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Thursday, November 18, 2004Dave Pollard writes , that James Surowiecki who writes the financial column in The New Yorker, was certainly expected to do good research even before his book The Wisdom Of Crowds got published. Dave writes that It is the best-written book that he has read in years - clear, clever, accessible, and jammed full of brilliant, original thinking and compelling, supporting stories and reference.In Part 1, we covered Surowiecki's views on types of problems,and Surowiecki's principal argument that all three types of problems are best solved by canvassing groups (the larger the better) of reasonably informed and engaged people. In this part we shall cover the areas of our daily life that this book can influence.
This book forces you to rethink almost everything you believe. Here are a few of its implications for the things I particularly care about:
• How to Save the World:
• The Blogosphere:
• Liberal vs. Conservative:
• Expertise Finders
• Knowledge Management.
Ultimately, though, it's the well-picked and cleverly-told illustrations and examples, not the theory, that makes The Wisdom of Crowds such a joy to read. When he's describing the ability of a group to accurately pick the number of jellybeans in a jar, or explaining the instinctive coordination 'rules' that allow huge flocks of birds to sweep through the sky as if they were one huge organism, or describing examples of how large groups solve problems brilliantly even when they are not individually or collectively aware of the knowledge they are bringing to bear in doing so, or explaining why we begrudgingly pay taxes until we think the number of cheaters is too high, or why television shows are so awful and why traffic jams occur and how they might be eliminated without reducing the number of cars on the road, Surowiecki is at his best. Buy it, read it more than once, cherish it, think about all it means. This is a profoundly important book.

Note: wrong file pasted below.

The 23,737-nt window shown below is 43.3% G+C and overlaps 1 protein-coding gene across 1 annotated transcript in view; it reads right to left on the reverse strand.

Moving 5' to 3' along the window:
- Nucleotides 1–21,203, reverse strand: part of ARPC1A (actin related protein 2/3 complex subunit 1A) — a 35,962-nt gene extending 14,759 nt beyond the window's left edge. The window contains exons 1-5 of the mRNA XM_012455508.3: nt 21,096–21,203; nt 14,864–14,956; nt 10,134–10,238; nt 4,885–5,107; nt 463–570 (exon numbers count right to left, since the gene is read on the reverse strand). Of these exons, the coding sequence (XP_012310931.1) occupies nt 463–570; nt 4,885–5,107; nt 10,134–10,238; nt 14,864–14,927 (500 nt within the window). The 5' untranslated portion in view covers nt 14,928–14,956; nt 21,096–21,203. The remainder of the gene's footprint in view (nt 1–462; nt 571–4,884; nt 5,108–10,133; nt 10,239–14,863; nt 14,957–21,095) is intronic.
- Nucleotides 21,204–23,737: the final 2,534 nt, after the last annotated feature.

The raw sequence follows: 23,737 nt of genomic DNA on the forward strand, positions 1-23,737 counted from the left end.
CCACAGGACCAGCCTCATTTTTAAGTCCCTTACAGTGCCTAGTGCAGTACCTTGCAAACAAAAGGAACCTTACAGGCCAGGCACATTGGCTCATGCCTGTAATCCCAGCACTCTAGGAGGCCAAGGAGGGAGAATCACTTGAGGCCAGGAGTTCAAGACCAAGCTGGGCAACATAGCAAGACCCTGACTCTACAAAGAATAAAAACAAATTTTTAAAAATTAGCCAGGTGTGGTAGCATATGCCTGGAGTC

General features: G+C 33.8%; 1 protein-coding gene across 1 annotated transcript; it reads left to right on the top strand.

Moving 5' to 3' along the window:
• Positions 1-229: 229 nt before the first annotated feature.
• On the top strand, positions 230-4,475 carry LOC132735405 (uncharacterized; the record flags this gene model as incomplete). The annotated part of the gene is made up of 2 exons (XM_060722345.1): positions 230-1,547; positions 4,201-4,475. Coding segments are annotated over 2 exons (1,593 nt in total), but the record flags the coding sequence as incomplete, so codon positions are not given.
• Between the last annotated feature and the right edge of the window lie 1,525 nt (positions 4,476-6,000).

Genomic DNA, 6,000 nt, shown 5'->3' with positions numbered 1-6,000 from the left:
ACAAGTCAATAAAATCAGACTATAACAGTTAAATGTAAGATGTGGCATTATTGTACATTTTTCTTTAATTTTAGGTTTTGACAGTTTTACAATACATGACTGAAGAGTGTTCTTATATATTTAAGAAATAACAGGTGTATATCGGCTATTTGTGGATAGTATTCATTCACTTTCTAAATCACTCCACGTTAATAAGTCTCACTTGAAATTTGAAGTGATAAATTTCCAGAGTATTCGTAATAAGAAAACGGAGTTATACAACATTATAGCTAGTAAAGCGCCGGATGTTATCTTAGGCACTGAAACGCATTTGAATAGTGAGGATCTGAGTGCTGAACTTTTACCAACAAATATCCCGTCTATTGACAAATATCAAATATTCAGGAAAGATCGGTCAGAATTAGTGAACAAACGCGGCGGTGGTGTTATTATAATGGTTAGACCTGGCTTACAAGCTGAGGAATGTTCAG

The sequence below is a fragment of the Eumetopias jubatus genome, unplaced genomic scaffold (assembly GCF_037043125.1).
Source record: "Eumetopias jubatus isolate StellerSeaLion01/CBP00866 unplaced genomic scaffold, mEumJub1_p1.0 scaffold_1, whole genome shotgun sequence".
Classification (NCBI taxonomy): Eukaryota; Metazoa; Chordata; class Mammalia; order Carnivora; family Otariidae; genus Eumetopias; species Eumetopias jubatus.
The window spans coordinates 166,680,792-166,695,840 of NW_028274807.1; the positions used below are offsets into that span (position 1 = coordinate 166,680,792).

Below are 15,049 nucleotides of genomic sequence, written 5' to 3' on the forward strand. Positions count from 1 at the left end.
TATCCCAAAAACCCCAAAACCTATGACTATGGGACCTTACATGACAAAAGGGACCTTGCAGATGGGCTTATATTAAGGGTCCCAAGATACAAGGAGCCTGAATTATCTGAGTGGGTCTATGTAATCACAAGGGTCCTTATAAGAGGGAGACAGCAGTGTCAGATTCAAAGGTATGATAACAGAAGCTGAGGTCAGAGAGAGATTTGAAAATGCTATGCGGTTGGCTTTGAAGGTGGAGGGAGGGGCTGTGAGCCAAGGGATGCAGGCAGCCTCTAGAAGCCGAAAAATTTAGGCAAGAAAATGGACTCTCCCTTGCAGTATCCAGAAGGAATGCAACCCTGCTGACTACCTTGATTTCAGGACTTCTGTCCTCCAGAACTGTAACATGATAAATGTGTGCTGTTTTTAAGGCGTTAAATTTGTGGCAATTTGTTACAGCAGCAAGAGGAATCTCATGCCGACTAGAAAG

Dave writes Here are the 25 business problems, any of which could be addressed using this model:
1. How can we improve employee productivity?
2. How can we reduce business/credit/security risk?
3. How can we become more innovative?
4. Should we outsource IT, KM, HR and/or marketing?
5. Which of these new product ideas will be successful?
6. What price should we sell this new or old product for?
7. How will sales/prices be affected by future innovations?
8. How will sales be affected by inflation, int. rates etc?
9. How will material & labour costs change in the future?
10. How can we reduce our fixed costs & overhead?
11. How can we increase our market or customer share?
12. How can we (a) find or (b) keep the best people?
13. Which acquisitions should we make, at what price?
14. How much is our company worth?
15. What service/community wraparounds would work?
16. How much should we be paying staff, management?
17. Which companies should we partner with?
18. Which functions should we centralize, decentralize?
19. How should we penetrate a new market/demographic?
20. How can we increase customer satisfaction/retention?
21. Which suppliers should we use?
22. How can we reduce employee theft, fraud, error?
23. Where are we paying more taxes than we have to?
24. How should we protect our intellectual property?
25. What new businesses should we start, or spin off?
In all an excellent review by Dave about an excellent book exceedingly well written. Must read for all thinking people. |
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